World Health Organization: case definitions
A. Patients with acute respiratory illness (i.e., fever and at least one sign/symptom of respiratory disease such as cough or shortness of breath) AND a history of travel to or residence in a location reporting community transmission of COVID-19 during the 14 days prior to symptom onset; OR
B. Patients with any acute respiratory illness AND having been in contact with a confirmed or probable COVID-19 case in the last 14 days prior to symptom onset; OR
C. Patients with severe acute respiratory illness (i.e., fever and at least one sign/symptom of respiratory disease such as cough or shortness of breath) AND requiring hospitalisation AND in the absence of an alternative diagnosis that fully explains the clinical presentation.
A. Suspect case for whom testing for the COVID-19 virus is inconclusive (inconclusive being the result of the test reported by the laboratory); OR
B. Suspect case for whom testing could not be performed for any reason.
Patients with laboratory confirmation of COVID-19 infection, irrespective of clinical signs and symptoms.
Definition of contact
A contact is a person who experienced any one of the following exposures during the 2 days before and the 14 days after the onset of symptoms of a probable or confirmed case:
Face-to-face contact with a probable or confirmed case within 1 metre (3 feet) and for more than 15 minutes
Direct physical contact with a probable or confirmed case
Direct care for a patient with probable or confirmed COVID-19 disease without using proper personal protective equipment
Other situations as indicated by local risk assessments.
Note: for confirmed asymptomatic cases, the period of contact is measured as the 2 days before through the 14 days after the date on which the sample was taken that led to confirmation.
Centers for Disease Control and Prevention: criteria to guide evaluation and laboratory testing for COVID-19
Clinicians should use their judgement to determine whether a patient has signs and symptoms compatible with COVID-19 and whether the patient should be tested. Most patients with confirmed COVID-19 have developed fever and/or symptoms of acute respiratory illness (e.g., cough, difficulty breathing).
Priorities for testing
Symptomatic healthcare workers
Patients in long-term care facilities with symptoms
Patients 65 years of age and older with symptoms
Patients with underlying conditions with symptoms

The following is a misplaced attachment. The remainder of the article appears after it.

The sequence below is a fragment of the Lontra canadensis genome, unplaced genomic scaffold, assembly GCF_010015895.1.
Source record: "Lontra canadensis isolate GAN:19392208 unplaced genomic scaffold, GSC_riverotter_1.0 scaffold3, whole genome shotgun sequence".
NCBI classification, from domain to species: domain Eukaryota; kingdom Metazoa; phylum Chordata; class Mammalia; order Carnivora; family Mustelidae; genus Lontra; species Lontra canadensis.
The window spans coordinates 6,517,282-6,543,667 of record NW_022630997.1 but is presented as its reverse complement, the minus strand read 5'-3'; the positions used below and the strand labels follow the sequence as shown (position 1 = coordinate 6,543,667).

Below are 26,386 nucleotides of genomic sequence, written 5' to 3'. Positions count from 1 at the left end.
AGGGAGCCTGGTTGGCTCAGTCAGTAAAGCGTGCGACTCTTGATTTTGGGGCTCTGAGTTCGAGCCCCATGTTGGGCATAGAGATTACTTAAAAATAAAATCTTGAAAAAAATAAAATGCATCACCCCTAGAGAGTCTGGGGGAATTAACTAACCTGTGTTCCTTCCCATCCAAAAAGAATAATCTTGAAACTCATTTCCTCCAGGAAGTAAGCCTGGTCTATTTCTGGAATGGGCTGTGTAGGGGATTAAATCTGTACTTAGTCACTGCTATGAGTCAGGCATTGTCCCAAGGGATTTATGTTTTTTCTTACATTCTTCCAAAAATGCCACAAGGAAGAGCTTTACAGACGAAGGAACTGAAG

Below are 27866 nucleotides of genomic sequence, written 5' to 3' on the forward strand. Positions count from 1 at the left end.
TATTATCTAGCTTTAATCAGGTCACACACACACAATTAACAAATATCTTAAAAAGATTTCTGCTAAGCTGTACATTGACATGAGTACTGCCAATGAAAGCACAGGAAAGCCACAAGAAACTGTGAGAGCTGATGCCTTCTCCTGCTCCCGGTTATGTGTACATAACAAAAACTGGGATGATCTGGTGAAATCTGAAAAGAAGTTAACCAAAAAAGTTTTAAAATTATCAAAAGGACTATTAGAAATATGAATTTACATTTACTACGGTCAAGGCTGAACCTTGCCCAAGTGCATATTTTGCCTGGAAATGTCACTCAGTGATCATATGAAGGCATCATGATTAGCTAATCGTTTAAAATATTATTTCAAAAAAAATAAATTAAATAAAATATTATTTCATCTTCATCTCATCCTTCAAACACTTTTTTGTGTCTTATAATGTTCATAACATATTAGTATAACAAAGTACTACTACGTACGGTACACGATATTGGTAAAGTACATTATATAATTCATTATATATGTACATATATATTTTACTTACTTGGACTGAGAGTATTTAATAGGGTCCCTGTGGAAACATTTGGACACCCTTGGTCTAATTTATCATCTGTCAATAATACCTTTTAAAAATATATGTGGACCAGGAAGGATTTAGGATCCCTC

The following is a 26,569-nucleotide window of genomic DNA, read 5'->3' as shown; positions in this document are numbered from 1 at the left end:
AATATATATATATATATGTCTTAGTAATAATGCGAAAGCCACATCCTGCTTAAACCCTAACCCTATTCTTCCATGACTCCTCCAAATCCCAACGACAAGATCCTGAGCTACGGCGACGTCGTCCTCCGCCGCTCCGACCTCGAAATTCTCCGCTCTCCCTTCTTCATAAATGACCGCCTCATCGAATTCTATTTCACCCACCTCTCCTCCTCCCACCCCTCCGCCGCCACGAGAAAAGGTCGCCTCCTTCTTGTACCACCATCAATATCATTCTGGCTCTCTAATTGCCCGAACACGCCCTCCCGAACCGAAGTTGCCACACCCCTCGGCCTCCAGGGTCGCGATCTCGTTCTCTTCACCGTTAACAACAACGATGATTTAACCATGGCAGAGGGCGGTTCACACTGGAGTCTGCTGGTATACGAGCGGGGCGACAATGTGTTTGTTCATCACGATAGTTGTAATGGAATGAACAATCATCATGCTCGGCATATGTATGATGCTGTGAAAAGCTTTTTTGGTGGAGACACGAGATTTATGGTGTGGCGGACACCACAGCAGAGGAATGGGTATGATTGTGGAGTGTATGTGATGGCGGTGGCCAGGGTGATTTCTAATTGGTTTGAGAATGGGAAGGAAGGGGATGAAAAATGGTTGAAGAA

First responders with symptoms
Critical infrastructure workers with symptoms
Individuals who do not meet any of the above categories with symptoms
Healthcare workers and first responders
Individuals with mild symptoms in communities experiencing high COVID-19 hospitalisations
Individuals without symptoms
Other considerations that may guide testing are epidemiologic factors such as the occurrence of local community transmission of COVID-19 infections in a jurisdiction. Clinicians are strongly encouraged to test for other causes of respiratory illness, including infections such as influenza.
Infectious Diseases Society of America (IDSA): COVID-19 prioritization of diagnostic testing
IDSA recommends a tiering system for prioritising patients given the current limited availability of near-patient or point-of-care testing. These recommendations will likely change as testing becomes more widely available.
Critically ill patients in the intensive care unit with unexplained viral pneumonia or respiratory failure, regardless of travel history or close contact with a suspected or confirmed COVID-19 patient.
Any person, including healthcare workers, with fever or signs/symptoms of a lower respiratory tract illness and close contact with a laboratory-confirmed COVID-19 patient within 14 days of symptom onset (including all residents of a long-term care facility that has a laboratory-confirmed COVID-19 case).
Any person, including healthcare workers, with fever or signs/symptoms of a lower respiratory tract illness and a history of travel within 14 days of symptom onset to geographical regions where sustained community transmission has been identified.
Individuals with fever or signs/symptoms of a lower respiratory tract illness who also are immunosuppressed (including patients with HIV), are older, or have underlying chronic health conditions.
Individuals with fever or signs/symptoms of a lower respiratory tract illness who are critical to pandemic response including healthcare workers, public health officials, and other essential leaders.
Hospitalised (non-intensive care unit) patients and long-term care facility residents with unexplained fever and signs/symptoms of a lower respiratory tract illness. The number of confirmed COVID-19 cases in the community should be considered.
As testing becomes more widely available, routine testing of hospitalised patients may be important for infection prevention and management at discharge.
Patients in outpatient settings who meet the criteria for influenza testing (e.g., older people and/or those with underlying health conditions). Testing in pregnant women and symptomatic children with similar risk factors for complications is encouraged. The number of confirmed COVID-19 cases in the community should be considered.
Community surveillance as directed by public health and/or infectious diseases authorities.
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